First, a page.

Many people know this article: more on getters and setters. I think it does a convincing job of portraying the evil side of getters/setters. I've also tested it by trying to convert an existing project (unfinished) to code without getters/setters. It worked. Code readability improved greatly, less code and I've even managed to get rid of getters/setters where I initially thought they really were necessary. Except for one place.
Getting models to the view part is where I think this approach misses the point. In the article the author uses a builder to export the model. The problem is: there's just as many control over what is put into the builder as what you would have gotten with getters. Yes it hides the implementation, the way it is represented in the model. But getters don't get out of the model something very different from what was put in there. If you create a Money object passing '5' through the constructor, money.getAmount() won't return this converted to some other currency or as an array with one element '5' in it.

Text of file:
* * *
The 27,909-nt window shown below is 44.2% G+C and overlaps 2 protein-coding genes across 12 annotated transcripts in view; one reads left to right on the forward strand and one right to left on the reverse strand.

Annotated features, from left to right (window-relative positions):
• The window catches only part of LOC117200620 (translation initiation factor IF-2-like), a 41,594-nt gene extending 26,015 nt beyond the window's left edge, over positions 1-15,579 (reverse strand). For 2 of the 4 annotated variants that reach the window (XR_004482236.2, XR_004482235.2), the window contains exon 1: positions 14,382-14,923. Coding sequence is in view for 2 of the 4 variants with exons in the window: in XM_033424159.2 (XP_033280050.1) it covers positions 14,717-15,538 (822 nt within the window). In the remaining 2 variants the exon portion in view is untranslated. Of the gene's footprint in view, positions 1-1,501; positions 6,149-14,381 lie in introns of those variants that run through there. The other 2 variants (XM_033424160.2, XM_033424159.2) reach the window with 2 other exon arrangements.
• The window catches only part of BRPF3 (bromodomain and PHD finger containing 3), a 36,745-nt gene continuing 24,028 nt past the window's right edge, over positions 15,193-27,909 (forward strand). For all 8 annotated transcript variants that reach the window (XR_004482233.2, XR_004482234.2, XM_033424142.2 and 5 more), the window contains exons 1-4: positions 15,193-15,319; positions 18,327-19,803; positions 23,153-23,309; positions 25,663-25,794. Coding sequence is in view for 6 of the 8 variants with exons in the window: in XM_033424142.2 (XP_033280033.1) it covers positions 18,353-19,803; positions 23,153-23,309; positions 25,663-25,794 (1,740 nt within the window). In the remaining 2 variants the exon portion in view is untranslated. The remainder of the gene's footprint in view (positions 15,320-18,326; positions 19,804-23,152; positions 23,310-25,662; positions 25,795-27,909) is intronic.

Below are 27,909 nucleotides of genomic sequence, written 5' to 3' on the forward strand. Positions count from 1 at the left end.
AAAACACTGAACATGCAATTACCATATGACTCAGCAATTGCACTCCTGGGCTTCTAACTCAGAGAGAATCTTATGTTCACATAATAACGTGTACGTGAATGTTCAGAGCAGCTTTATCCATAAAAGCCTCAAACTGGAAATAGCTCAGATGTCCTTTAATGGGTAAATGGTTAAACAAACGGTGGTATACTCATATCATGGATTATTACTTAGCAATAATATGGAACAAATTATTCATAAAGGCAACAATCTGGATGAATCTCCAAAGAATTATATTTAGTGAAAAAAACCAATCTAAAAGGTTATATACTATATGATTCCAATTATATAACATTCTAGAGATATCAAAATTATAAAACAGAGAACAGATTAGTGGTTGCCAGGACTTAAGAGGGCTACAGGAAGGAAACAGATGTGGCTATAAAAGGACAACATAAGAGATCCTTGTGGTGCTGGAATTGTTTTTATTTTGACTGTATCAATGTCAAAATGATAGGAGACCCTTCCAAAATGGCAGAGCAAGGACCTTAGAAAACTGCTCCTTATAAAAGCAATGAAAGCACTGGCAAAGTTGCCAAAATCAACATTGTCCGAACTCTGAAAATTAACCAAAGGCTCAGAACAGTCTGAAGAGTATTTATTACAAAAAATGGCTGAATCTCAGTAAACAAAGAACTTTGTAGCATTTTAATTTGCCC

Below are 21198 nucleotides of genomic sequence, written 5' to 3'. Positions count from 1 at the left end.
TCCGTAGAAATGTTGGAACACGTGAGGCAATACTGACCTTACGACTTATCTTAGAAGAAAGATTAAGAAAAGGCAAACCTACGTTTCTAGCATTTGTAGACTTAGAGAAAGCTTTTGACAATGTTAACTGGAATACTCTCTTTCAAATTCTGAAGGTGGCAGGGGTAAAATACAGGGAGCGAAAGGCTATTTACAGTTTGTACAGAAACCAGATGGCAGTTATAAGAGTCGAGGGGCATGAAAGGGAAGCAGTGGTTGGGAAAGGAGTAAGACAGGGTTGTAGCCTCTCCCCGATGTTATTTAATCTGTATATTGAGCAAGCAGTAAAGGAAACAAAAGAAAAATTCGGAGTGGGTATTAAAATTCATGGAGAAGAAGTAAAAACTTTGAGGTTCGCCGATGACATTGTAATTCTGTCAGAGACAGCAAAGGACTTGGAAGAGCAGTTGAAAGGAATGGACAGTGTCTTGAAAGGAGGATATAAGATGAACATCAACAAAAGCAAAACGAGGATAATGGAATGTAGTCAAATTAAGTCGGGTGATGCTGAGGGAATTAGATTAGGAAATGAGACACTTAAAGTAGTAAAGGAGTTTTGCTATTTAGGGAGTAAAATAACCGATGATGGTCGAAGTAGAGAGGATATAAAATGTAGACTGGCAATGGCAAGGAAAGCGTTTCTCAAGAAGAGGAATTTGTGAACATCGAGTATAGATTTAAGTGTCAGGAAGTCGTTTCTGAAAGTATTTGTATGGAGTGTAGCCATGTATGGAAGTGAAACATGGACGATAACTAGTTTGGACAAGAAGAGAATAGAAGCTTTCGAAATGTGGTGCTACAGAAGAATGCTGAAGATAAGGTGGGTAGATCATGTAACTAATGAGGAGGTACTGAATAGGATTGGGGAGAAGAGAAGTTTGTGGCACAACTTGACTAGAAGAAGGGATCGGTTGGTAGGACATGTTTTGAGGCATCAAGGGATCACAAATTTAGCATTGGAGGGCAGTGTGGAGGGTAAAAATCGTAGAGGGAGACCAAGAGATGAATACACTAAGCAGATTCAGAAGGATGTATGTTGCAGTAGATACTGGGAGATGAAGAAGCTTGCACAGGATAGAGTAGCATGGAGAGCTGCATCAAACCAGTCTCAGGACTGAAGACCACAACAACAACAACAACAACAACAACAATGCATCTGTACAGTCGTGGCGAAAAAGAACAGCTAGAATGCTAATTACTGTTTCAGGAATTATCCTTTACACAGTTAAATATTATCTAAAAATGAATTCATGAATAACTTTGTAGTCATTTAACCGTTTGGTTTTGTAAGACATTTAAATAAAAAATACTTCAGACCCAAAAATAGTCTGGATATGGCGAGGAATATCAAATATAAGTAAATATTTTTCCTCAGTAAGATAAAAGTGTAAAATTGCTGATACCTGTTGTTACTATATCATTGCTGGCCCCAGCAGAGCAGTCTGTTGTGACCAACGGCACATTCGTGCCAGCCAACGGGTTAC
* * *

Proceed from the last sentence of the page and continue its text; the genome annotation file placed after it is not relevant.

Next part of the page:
What you set you get. And through the view we set values, and those values we expect when we ask them (get) from an object that is supposed to hold what we set in the first place. A builder to export these just expects the same.
This is a bit long for a question. But I would like to be challenged on my view. Are getters and setters evil for transporting model-data to the view layer?
There are a lot of people who think getters/setters are not evil at all. This is also not what I would like to hear defended, as I think they DO are evil in other places than those I mentioned.